Advances in Microbiology
Vol.2 No.4(2012), Article ID:26243,5 pages DOI:10.4236/aim.2012.24082

Occurrence of Methicillin-Resistant Staphylococcus aureus in Cheese Produced in German Farm-Dairies

Claudia Zinke1*, Martina Winter1, Elmar Mohr2, Volker Krömker1

1Faculty 2, Department of Microbiology,University of Applied Sciences and Arts, Hanover, Germany

2Animal Health and Animal Welfare, Faculty of Agricultural and Environmental Sciences, University of Rostock, Rostock, Germany

Email: *

Received September 18, 2012; revised October 23, 2012; accepted November 19, 2012

Keywords: Cheese Products; Staphylococcus aureus; MRSA; Small-Scale Processing Plant


The aim of this study was to determine if raw milk cheese or cheese to be made out of heated milk, manufactured in small German cheese dairies might be a reservoir of contaminations with methicillin-resistant Staphylococcus aureus (MRSA). Due to predominantly manual handling during cheese making, recontaminations with Staphylococcus (S.) aureus or MRSA cannot be excluded. Commercial cheese products (n = 72) available in the region of Hanover (Lower Saxony) and dairy products offered via internet were analyzed with regard to the occurrence of S. aureus and MRSA. Thereof, two cheese samples, manufactured from pasteurized milk and two samples, produced from raw milk, were S. aureus positive with CFU/g between 1.0 × 101 and 7.0 × 101. MRSA was not detected. All analysed cheese samples could be considered safe for consuming.

1. Introduction

Staphylococcus (S.) aureus is a Gram-positive, coagulase and katalase positive coccus producing several of virulence factors as well as toxins [1]. S. aureus is regularly detected in bulk milk samples as a major contagious pathogen causing intramammary infections in dairy cattle [2-4]. Pasteurization of milk leads to kill this micro-organism but due to the ability to produce heat-stable enterotoxins, S. aureus is a common cause of food poisoning [5]. Milk and milk products, such as cheese provide a good source of S. aureus contaminations. Therefore, European regulations require a concentration of S. aureus of <1.0 × 103 CFU/g in final cheese products manufactured from heated milk and for cheese products from raw milk, regulations require a limit value of <1.0 × 105 CFU/g [6]. Various studies indicated the presence of S. aureus in artisan cheese products manufactured in smallscale farm dairies [7,8]. Furthermore, André et al. [9] could isolate S. aureus from cheese manufacturers in a dairy processing plant. Approximately 75% (3/4) of the investigated persons were colonized with S. aureus. The strains were recovered from both hand and nose samples.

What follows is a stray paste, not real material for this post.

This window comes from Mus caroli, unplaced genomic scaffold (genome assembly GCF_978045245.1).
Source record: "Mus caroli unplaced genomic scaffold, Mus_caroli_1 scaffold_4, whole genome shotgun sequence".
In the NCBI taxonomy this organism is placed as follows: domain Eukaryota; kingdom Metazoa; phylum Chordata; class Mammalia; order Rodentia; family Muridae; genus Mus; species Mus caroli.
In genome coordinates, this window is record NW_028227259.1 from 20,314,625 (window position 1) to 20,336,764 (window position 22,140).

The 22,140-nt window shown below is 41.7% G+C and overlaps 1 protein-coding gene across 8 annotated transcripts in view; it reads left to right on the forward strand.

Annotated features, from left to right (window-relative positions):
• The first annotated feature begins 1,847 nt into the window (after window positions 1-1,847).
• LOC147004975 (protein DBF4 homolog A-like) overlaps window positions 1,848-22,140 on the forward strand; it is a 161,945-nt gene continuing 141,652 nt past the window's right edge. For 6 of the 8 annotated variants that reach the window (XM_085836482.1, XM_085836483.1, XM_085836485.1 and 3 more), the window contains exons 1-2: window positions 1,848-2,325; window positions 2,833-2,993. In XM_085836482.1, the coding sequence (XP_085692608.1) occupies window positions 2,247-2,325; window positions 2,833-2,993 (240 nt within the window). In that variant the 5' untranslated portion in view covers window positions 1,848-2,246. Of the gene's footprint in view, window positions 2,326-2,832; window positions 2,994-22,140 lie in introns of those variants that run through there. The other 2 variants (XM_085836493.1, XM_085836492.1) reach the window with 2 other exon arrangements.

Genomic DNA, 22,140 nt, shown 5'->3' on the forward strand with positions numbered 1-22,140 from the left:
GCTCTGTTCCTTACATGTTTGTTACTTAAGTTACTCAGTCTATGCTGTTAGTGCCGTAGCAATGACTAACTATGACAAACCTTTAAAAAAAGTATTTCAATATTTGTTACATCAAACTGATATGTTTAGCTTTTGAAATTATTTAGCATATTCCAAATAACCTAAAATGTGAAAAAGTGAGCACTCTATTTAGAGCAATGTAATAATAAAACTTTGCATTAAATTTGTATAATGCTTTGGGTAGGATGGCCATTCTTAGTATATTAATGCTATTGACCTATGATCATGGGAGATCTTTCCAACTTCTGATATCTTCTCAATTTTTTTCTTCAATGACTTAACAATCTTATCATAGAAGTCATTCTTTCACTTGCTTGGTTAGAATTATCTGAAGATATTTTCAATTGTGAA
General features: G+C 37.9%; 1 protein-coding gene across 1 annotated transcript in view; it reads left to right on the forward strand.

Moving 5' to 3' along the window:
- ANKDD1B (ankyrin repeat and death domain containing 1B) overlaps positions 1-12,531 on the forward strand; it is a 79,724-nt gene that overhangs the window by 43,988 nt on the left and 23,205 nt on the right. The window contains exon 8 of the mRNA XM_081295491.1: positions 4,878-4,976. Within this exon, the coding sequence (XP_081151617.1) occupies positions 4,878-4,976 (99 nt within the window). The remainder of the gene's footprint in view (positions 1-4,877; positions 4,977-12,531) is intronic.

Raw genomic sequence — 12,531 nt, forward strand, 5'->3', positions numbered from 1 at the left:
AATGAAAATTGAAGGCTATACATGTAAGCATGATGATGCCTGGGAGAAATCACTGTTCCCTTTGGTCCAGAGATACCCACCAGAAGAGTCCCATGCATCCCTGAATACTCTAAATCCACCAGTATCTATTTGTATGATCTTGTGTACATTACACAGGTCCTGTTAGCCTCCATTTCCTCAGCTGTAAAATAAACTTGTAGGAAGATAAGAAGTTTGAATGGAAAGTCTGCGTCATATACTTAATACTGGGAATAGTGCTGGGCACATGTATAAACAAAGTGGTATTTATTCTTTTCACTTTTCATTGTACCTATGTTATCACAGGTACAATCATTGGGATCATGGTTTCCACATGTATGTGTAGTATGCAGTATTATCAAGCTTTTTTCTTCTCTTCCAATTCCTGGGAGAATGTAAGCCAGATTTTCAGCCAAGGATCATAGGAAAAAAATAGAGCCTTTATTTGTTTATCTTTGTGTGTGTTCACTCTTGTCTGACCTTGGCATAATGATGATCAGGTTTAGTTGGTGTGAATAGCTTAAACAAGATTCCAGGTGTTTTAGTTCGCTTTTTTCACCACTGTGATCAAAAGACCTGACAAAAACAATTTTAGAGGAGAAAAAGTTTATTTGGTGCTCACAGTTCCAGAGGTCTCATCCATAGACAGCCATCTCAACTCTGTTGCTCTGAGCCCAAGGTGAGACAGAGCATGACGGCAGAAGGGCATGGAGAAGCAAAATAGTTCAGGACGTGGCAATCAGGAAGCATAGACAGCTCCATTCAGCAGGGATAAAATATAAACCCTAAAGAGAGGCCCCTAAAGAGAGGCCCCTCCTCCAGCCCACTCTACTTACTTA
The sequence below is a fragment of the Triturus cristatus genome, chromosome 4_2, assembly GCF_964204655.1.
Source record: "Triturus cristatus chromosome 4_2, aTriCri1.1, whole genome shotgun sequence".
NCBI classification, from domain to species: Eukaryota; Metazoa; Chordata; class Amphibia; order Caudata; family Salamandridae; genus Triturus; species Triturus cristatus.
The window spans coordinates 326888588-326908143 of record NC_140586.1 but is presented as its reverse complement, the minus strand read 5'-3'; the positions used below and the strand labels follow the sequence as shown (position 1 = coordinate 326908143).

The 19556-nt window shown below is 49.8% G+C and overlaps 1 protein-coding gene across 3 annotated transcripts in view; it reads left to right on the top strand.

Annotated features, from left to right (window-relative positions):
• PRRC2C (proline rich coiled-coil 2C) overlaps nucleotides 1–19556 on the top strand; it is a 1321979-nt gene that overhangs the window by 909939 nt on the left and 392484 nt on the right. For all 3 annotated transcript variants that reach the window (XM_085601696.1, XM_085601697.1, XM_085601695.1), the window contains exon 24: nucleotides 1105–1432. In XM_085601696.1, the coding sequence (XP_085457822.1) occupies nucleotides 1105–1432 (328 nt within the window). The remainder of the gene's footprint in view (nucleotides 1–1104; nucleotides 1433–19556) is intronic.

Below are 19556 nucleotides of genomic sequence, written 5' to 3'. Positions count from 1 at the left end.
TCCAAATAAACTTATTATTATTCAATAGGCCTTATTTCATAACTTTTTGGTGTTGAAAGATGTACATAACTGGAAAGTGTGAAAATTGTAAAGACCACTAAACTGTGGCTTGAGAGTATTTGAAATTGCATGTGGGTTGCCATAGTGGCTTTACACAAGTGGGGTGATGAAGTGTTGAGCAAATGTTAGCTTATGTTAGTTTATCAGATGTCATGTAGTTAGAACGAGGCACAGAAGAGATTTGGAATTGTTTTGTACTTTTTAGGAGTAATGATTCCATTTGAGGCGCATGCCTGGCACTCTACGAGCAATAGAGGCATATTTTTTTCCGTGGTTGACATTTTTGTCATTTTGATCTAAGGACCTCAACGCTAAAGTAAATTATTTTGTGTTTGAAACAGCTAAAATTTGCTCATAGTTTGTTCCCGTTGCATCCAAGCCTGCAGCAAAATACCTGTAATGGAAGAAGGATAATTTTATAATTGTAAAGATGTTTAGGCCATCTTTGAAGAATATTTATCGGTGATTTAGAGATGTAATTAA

With the introduction of methicillin for antibiotic treatment of S. aureus infections in humans, 60 years ago, strains became resistant to this therapeutic agent. Today, methicillin-resistant Staphylococcus aureus (MRSA) is an important agent causing both hospital-acquired (haMRSA) and community-acquired (caMRSA) infections [10-12]. The methicillin resistance of S. aureus is caused by a specific penicillin-binding protein (PBP 2a) which is encoded by the mecA gene and has a low affinity to β- lactam antibiotics [13]. Due to limited options of treatment, MRSA infections turn out to be a high risk to human health because strains exhibit resistances to β-lactam antibiotics and other groups of antimicrobials.

First Voss et al. [14] reported on a new MRSA clone in humans called ST398 and associated with pig farming with a high potential of transmission to humans in contact with infected animals [15-17]. From that time on, the clone has also been detected in other livestock such as cattle and poultry [18-20]. Comprehensive data about the prevalence of ST398 are available in pigs. Various studies have been done on all production levels with detections of high incidence of this clone [21-24]. MRSA, predominantly ST398, could also be detected in raw meat products of different species, e.g. beef, pork, chicken and turkey [21].